Read More | Lala
Speaking of EMI, the new music service Spotify launched this week. Other companies they are dealing with include UMG, Sony BMG, WMG, Merlin and the Orchard. Already in the UK, Germany, France, Italy, Spain, Finland, Norway and Sweden, it will make their way elsewhere by next year. Download and installing is simple for access to millions of tracks, and you can create and share playlists with your buds. The streaming is free since it is financed by advertising.
Read More | Spotify
EMI has decided to offer their music directly to consumers with an online Web portal. Not only will they offer tracks and videos, there may be some freebies and non-EMI artists as well. The label says that it is doing this to collect customer behavior data and may use something akin to Pandora, which recommends tunes based on what music the user already prefers. We find this a fine idea, not only because it might cut costs in the overpriced and ailing CD sales market, but also isn’t it nice that someone may actually be listening?
Read More | Daily Tech
For those who bought a (RED) iPod, there will now be a new music service which will donate half of its profits to fighting AIDS in Africa. Set to launch in September, a subscription will cost $5.00 a month. Similar to a newsletter, members get an e-mail weekly that has an exclusive song from well known artists as well as one from an emerging one. The subscribers will also get a bonus “Crackerjack Surprise,” such as a video and an update about Project Red. All songs are DRM-free so even non-iPodders can take part.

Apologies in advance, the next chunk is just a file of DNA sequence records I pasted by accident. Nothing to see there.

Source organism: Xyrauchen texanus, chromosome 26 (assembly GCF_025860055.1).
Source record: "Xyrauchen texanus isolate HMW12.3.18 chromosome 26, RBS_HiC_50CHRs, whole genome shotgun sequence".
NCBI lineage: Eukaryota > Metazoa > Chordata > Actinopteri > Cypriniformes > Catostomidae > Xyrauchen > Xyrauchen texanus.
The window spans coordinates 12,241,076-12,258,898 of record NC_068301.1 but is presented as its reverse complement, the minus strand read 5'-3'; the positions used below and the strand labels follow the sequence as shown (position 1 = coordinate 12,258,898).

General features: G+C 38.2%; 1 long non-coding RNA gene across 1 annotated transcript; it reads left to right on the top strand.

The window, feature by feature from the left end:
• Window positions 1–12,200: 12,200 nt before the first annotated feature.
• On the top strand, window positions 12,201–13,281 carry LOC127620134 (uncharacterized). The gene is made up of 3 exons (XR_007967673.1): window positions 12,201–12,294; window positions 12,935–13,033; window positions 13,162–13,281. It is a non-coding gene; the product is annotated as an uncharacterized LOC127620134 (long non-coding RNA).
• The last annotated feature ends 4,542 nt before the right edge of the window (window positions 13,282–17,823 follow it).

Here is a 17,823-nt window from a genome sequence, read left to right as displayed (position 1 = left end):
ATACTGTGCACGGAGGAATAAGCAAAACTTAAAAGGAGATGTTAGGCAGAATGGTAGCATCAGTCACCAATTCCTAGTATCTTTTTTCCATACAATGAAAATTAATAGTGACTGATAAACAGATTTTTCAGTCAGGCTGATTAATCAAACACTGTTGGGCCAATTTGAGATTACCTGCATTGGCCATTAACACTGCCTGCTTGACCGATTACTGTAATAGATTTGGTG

Read More | Join Red
Jukefly is a free streaming music service that you can use to access your music as well as dig new stuff from others’ suggestions. Sign up, create an account, and download its server. Select folders and stream the music. It will be there any time you want to throw a mini-music party. Jukefly supports WMAs, OGGs, MP3s, and DRM iTunes. Expect FLACs in the future. We can see this as a handy way to access your tunes without taking up space on your own computer and finding new music from those who have the same taste.
Read More | Jukefly
QTrax appears to be available with 25 to 30 million copyrighted tracks for file sharing. The free service is funded with advertising revenue that the company shares with music labels and will operate without spyware and pop-up adware. Users can exchange and download tunes, hopefully without the hassle of sites such as Limewire. QTrax then counts the number of times each song is played to compensate both artists and rights owners. USA Today reported yesterday that the coming out party was delayed after it was found that the company hadn’t quite finalized all the details, but we managed to download the beta service this morning without a hitch. We have yet to put it to a test drive, however, but we noticed that 30,000 others were utilizing the service.
Read More | USA Today
For AT&T phone users, the company now offers music from Pandora. Type in a song or artist, and the service creates a station for you in that genre. We have enjoyed the service for a couple of years now, but for the rare bird that is not familiar with it, Pandora works on the basis of its Music Genome Project. All songs have been analyzed by musical qualities such as harmony, rhythm, lyrics, and melody to suit your preferences. If you already have the service online, AT&T will deliver the music through a universal account. If not, you can subscribe for $8.99 a month after a 5 day free trial. They also offer a MEdia Max bundle with browsing and access to video for $19.99.
Read More | Pandora